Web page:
Following on from last week’s very late announcement that digital right to work checks can continue until 1 September 2021, we attended today’s meeting of the All Party Parliamentary Group on Digital Identity.
As a reminder, the government plans to discontinue the current digital right to work checks in favour of returning to in-person checks from 1 September 2021. In today’s meeting there was a lot of discussion about the impact of face to face ID checks vs digital checks, including:
- Digital checks generally take 5 minutes, compared to 45 minutes for in-person checks;
- In-person identity checks requires commuting time for both the staff undertaking the check, and also the jobseeker;
- In-person checks rely on the jobseeker bringing the correct documentation with them, which does not always happen;
- Enforcing in-person checks does not account for local lockdowns, e.g. people in Scotland were recently precluded from travelling to Manchester;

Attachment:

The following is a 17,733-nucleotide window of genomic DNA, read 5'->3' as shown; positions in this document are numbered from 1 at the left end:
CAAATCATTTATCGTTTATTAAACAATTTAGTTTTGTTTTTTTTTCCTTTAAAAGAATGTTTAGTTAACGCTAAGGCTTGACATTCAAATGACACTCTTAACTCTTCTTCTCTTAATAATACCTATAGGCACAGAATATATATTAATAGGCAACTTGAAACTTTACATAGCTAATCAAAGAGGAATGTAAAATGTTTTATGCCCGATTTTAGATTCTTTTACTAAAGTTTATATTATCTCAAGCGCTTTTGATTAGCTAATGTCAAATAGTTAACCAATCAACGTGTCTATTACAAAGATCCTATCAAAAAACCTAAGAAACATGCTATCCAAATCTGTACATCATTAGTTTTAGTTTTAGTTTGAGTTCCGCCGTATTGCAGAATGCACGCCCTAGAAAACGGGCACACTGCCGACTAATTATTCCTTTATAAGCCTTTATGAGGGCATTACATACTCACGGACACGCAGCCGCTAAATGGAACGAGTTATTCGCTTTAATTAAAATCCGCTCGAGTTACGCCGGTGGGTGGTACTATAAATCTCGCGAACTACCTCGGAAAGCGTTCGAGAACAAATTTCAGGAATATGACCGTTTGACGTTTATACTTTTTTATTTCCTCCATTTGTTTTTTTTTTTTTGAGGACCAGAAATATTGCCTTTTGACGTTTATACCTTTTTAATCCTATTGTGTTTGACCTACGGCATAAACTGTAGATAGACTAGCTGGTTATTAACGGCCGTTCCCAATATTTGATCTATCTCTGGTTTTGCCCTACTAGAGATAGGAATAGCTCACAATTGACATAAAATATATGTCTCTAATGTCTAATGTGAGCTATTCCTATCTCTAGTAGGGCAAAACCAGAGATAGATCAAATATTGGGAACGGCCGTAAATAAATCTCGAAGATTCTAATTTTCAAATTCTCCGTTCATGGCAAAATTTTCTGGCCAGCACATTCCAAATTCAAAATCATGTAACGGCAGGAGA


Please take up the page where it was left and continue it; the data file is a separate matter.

- Documentation for in-person checks are easier to fake than digital checks;
- Fraudulent documents are very sophisticated and therefore difficult to spot;
- If the jobseeker and employer cannot meet for a face to face ID check, then documents have to be sent via courier/post which is not secure;
- Many businesses are decentralised and moving towards hybrid working, so there is a question regarding where to send documents through the post;
- Face to face ID checks limit the freedoms of jobseekers who can only work in their local area in order to get their ID checked.
In short, there is a significant risk of a new digital divide impacting on jobseekers, which would exacerbate current geographic inequalities by precluding candidates in remote locations being able to obtain work if they cannot have their right to work checked. This is a ludicrous situation given that many jobs can be undertaken remotely, where location would not affect someone’s ability to do the job, if only they can obtain the work in the first place!